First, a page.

“Outside the Box” organizers are working with the community to help mitigate the impacts on the Boston Common of the free performing arts festival, which returns to the park from July 14 to 19.
“We take our responsibility as respectful stewards of the Common quite seriously,” said Susan Darian, the festival’s managing director. “Our vision remains to provide a quality, family-friendly event that showcases all of the performing arts – theatre, music and dance, as well as international performers and a really vibrant children’s area with programming and educational workshops.”
The six-day festival, again sponsored by Boston philanthropist Ted Cutler, is scaled back from the inaugural event, which came to the Common and Government Center Plaza for 10 days in the summer of 2013. A full schedule for this year’s festival is scheduled for release on Wednesday, June 2.
“We wanted to hear and have responded to concerns of neighbors on Beacon Hill,” Darian said after meeting with representatives of the Beacon Hill Civic Association Parks and Public Spaces Committee last week. “We have shortened the length of event, and are taking additional operational measures to ensure that it runs smoothly this time around.”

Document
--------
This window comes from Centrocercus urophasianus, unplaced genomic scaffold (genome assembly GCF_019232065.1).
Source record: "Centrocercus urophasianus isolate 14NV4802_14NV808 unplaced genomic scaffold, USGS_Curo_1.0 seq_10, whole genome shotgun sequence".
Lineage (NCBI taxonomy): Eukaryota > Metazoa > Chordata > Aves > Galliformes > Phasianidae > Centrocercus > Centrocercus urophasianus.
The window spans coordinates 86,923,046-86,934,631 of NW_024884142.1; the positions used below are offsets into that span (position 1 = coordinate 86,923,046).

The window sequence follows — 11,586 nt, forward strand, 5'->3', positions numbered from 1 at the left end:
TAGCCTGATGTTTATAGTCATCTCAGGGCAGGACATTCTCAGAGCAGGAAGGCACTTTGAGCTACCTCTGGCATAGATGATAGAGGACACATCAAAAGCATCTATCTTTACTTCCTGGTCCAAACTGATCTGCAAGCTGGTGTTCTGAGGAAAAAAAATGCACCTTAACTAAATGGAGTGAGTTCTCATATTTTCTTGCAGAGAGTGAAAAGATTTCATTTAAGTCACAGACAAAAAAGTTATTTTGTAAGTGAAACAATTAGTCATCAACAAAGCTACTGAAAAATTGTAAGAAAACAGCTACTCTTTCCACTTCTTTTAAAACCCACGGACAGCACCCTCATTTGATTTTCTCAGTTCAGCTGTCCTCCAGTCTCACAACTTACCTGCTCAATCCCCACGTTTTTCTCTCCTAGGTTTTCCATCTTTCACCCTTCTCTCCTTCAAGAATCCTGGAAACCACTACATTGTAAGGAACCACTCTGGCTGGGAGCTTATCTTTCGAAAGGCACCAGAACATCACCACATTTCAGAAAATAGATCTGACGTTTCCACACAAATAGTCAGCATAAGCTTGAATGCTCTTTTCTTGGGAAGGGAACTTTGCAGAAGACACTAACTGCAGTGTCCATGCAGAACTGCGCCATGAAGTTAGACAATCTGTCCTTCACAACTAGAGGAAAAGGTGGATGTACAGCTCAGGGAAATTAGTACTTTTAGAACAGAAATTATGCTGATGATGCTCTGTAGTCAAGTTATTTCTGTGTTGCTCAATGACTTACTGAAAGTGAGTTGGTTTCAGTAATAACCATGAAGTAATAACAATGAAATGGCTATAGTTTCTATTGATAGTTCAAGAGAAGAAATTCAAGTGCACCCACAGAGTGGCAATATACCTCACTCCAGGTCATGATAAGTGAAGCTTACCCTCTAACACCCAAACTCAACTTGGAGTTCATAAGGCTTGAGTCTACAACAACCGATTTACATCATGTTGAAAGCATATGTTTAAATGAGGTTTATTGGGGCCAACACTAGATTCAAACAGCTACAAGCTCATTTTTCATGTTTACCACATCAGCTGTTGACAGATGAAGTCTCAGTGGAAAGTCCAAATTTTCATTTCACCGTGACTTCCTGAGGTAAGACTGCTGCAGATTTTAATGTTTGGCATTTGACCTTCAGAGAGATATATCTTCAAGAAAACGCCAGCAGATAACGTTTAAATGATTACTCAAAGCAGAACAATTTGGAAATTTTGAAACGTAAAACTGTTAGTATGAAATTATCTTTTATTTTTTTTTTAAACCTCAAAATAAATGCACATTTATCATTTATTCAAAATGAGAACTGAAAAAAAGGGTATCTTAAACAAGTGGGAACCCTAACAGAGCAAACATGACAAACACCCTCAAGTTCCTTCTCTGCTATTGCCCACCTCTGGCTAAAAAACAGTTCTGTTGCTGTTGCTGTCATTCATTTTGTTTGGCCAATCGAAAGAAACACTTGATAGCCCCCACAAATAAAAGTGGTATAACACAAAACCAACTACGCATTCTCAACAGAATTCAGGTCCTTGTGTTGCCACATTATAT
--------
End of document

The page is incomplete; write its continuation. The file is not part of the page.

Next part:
Darian said the festival organizer has contracted Michael P. Wasserman, Inc., a Boston special event, meeting planning and destination management firm, to oversee operations. Its workers are expected to provide ground protection beneath heavy equipment, coordinate with the Boston Parks and Recreation Department to water the grounds between daily events and offer a trash and recycling program, among other tasks.
“The things that worked last time around, we’re employing again and amplifying,” Darian said.
Colin Zick, chair of the Association Parks and Public Spaces Committee, acknowledged his gratitude to the festival organizer for meeting with neighbors to address their concerns.
“We hope that there will be minimal damage, both in the long- and short-term, from event,” Zick said. “Overall concern doesn’t relate so much to this particular event, but increasingly longer and more elaborate [programming] on the Common, which is in contradiction to the standards set out in the Boston Common Management Plan.”